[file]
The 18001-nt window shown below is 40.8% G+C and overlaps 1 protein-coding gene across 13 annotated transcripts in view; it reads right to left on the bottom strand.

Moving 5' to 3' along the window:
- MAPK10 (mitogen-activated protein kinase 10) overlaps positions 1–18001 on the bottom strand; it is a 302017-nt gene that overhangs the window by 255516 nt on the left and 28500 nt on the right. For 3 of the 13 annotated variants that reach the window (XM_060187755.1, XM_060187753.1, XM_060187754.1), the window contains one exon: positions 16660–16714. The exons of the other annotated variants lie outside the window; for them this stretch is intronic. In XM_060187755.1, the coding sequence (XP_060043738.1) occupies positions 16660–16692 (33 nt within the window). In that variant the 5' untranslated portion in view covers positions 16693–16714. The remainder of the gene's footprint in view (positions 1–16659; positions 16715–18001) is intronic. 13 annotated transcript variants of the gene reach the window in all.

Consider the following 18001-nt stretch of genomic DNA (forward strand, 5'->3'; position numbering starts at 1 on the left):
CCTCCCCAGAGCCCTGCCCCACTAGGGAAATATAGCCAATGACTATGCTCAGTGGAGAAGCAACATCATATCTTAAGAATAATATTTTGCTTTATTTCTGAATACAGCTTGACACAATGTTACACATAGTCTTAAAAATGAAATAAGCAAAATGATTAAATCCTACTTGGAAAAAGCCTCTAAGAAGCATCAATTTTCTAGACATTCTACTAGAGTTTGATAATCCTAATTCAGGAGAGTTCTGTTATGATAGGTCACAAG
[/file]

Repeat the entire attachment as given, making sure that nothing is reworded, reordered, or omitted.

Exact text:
The 18001-nt window shown below is 40.8% G+C and overlaps 1 protein-coding gene across 13 annotated transcripts in view; it reads right to left on the bottom strand.

Moving 5' to 3' along the window:
- MAPK10 (mitogen-activated protein kinase 10) overlaps positions 1–18001 on the bottom strand; it is a 302017-nt gene that overhangs the window by 255516 nt on the left and 28500 nt on the right. For 3 of the 13 annotated variants that reach the window (XM_060187755.1, XM_060187753.1, XM_060187754.1), the window contains one exon: positions 16660–16714. The exons of the other annotated variants lie outside the window; for them this stretch is intronic. In XM_060187755.1, the coding sequence (XP_060043738.1) occupies positions 16660–16692 (33 nt within the window). In that variant the 5' untranslated portion in view covers positions 16693–16714. The remainder of the gene's footprint in view (positions 1–16659; positions 16715–18001) is intronic. 13 annotated transcript variants of the gene reach the window in all.

Consider the following 18001-nt stretch of genomic DNA (forward strand, 5'->3'; position numbering starts at 1 on the left):
CCTCCCCAGAGCCCTGCCCCACTAGGGAAATATAGCCAATGACTATGCTCAGTGGAGAAGCAACATCATATCTTAAGAATAATATTTTGCTTTATTTCTGAATACAGCTTGACACAATGTTACACATAGTCTTAAAAATGAAATAAGCAAAATGATTAAATCCTACTTGGAAAAAGCCTCTAAGAAGCATCAATTTTCTAGACATTCTACTAGAGTTTGATAATCCTAATTCAGGAGAGTTCTGTTATGATAGGTCACAAG